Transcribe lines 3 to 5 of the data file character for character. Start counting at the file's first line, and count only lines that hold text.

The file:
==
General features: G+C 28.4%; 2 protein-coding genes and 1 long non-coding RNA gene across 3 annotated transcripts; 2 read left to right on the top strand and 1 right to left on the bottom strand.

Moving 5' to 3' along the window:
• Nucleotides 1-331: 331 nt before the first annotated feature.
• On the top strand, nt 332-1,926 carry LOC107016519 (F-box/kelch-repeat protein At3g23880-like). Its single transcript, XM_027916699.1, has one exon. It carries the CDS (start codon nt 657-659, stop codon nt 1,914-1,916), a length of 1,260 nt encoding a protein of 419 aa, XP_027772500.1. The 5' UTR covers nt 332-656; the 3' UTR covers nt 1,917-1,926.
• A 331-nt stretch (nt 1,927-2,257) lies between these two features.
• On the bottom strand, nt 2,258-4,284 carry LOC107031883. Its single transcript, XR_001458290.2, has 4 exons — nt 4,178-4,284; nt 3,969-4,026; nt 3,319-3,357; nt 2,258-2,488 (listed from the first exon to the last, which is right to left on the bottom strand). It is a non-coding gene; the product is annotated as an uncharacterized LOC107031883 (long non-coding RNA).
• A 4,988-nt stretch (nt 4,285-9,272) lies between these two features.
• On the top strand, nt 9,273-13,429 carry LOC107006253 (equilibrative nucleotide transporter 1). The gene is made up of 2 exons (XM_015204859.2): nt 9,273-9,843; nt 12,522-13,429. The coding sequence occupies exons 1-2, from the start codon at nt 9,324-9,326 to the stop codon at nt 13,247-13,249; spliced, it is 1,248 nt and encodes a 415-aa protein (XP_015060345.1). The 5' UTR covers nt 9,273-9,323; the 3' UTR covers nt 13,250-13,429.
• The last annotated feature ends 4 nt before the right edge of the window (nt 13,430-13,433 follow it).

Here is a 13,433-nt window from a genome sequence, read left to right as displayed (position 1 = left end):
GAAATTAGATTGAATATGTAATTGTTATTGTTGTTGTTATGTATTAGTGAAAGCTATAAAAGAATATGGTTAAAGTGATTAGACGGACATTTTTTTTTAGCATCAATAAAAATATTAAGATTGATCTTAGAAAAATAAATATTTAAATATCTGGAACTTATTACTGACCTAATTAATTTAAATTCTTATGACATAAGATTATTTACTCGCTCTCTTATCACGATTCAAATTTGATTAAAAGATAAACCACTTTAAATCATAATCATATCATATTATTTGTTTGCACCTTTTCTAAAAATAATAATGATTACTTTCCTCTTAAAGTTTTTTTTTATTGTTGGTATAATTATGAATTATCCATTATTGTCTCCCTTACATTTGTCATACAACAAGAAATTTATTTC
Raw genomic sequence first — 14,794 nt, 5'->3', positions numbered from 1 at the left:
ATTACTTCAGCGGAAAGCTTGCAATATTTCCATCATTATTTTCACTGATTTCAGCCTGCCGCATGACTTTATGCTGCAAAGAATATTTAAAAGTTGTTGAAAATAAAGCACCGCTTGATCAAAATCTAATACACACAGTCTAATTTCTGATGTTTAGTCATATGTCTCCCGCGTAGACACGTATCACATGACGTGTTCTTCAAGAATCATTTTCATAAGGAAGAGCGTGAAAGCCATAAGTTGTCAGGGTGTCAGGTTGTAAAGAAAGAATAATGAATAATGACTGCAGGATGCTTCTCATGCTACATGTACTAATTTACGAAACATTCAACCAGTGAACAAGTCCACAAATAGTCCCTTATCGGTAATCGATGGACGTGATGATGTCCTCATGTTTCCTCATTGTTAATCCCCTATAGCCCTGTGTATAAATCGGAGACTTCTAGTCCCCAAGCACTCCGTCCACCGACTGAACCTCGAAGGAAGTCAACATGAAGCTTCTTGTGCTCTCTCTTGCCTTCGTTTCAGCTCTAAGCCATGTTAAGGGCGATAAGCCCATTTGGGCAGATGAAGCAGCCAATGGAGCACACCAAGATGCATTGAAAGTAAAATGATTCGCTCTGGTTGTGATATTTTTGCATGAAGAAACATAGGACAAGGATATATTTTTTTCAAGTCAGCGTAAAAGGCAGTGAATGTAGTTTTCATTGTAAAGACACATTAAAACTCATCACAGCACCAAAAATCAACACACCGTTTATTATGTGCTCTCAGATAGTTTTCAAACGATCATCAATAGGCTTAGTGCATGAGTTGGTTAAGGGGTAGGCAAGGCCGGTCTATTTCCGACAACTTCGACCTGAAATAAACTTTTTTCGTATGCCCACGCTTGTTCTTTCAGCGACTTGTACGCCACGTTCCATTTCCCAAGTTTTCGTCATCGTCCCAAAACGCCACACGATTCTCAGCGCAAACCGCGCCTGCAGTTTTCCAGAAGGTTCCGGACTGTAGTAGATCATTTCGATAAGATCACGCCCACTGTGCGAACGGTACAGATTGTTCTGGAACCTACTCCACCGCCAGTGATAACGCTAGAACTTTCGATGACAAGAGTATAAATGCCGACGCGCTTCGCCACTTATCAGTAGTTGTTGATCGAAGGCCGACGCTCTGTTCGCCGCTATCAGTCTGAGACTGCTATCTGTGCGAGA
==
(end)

• Nucleotides 1-331: 331 nt before the first annotated feature.
• On the top strand, nt 332-1,926 carry LOC107016519 (F-box/kelch-repeat protein At3g23880-like). Its single transcript, XM_027916699.1, has one exon. It carries the CDS (start codon nt 657-659, stop codon nt 1,914-1,916), a length of 1,260 nt encoding a protein of 419 aa, XP_027772500.1. The 5' UTR covers nt 332-656; the 3' UTR covers nt 1,917-1,926.
• A 331-nt stretch (nt 1,927-2,257) lies between these two features.